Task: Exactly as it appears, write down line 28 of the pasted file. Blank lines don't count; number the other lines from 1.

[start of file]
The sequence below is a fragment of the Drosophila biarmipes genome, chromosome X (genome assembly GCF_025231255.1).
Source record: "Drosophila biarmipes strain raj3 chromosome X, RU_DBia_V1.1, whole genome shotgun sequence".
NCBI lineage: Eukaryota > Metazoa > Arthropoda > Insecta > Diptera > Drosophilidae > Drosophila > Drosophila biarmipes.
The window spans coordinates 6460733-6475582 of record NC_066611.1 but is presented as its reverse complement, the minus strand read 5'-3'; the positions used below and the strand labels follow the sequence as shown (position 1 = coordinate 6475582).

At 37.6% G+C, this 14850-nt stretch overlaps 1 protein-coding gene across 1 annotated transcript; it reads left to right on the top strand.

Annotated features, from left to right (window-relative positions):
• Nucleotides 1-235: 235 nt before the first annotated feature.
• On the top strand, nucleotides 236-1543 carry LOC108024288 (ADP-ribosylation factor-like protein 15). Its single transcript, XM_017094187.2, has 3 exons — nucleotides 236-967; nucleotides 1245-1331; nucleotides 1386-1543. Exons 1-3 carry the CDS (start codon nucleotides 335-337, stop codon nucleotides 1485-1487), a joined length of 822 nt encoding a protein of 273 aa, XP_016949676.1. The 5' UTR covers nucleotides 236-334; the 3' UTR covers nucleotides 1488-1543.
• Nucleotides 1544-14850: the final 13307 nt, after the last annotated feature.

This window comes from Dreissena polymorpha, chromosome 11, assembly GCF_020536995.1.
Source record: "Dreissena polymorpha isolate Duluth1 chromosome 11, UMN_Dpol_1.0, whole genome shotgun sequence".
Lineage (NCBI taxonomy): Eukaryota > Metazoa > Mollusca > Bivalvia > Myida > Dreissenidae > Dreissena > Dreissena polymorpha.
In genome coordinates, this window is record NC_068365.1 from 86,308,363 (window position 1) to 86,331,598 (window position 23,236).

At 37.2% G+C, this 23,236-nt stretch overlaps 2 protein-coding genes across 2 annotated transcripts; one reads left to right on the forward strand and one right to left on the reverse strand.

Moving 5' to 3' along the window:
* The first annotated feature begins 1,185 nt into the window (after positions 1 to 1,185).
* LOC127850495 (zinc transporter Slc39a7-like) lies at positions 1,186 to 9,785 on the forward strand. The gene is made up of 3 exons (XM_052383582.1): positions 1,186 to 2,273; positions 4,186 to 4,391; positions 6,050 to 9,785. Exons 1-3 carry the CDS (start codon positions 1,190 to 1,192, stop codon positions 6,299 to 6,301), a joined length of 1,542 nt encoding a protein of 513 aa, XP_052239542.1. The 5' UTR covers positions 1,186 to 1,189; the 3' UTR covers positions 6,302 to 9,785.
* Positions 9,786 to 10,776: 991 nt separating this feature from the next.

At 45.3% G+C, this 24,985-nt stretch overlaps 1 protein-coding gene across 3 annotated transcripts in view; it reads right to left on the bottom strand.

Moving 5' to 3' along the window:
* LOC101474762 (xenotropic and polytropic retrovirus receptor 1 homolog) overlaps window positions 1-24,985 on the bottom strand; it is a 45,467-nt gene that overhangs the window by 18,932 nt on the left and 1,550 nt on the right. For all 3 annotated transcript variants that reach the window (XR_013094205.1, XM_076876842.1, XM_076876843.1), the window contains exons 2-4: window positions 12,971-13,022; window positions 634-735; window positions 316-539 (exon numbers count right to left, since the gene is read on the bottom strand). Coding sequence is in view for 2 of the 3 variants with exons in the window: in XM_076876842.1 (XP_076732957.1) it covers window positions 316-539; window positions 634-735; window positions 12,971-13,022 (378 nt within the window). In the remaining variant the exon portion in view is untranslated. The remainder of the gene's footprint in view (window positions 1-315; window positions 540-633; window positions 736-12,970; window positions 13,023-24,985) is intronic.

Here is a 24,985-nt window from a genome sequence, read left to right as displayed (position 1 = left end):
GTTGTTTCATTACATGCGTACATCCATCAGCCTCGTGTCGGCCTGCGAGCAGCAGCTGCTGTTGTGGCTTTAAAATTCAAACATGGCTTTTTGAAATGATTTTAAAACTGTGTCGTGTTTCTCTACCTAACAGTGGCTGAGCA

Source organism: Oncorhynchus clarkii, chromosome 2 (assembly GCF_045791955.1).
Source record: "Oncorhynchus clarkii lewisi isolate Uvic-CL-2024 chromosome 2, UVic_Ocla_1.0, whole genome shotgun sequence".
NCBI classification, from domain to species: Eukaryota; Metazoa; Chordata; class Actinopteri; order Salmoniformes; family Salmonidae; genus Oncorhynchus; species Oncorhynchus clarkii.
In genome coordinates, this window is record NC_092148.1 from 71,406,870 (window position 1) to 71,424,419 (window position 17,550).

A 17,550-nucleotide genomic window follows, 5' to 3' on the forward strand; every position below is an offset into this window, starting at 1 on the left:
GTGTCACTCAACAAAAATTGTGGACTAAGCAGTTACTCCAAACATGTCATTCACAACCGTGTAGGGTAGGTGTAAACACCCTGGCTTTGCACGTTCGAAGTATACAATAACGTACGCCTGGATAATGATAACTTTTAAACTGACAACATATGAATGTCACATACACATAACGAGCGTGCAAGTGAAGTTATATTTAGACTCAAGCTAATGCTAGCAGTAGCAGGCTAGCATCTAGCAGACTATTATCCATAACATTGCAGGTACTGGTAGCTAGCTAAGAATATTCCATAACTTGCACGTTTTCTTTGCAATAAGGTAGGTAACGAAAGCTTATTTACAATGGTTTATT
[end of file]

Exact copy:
A 17,550-nucleotide genomic window follows, 5' to 3' on the forward strand; every position below is an offset into this window, starting at 1 on the left: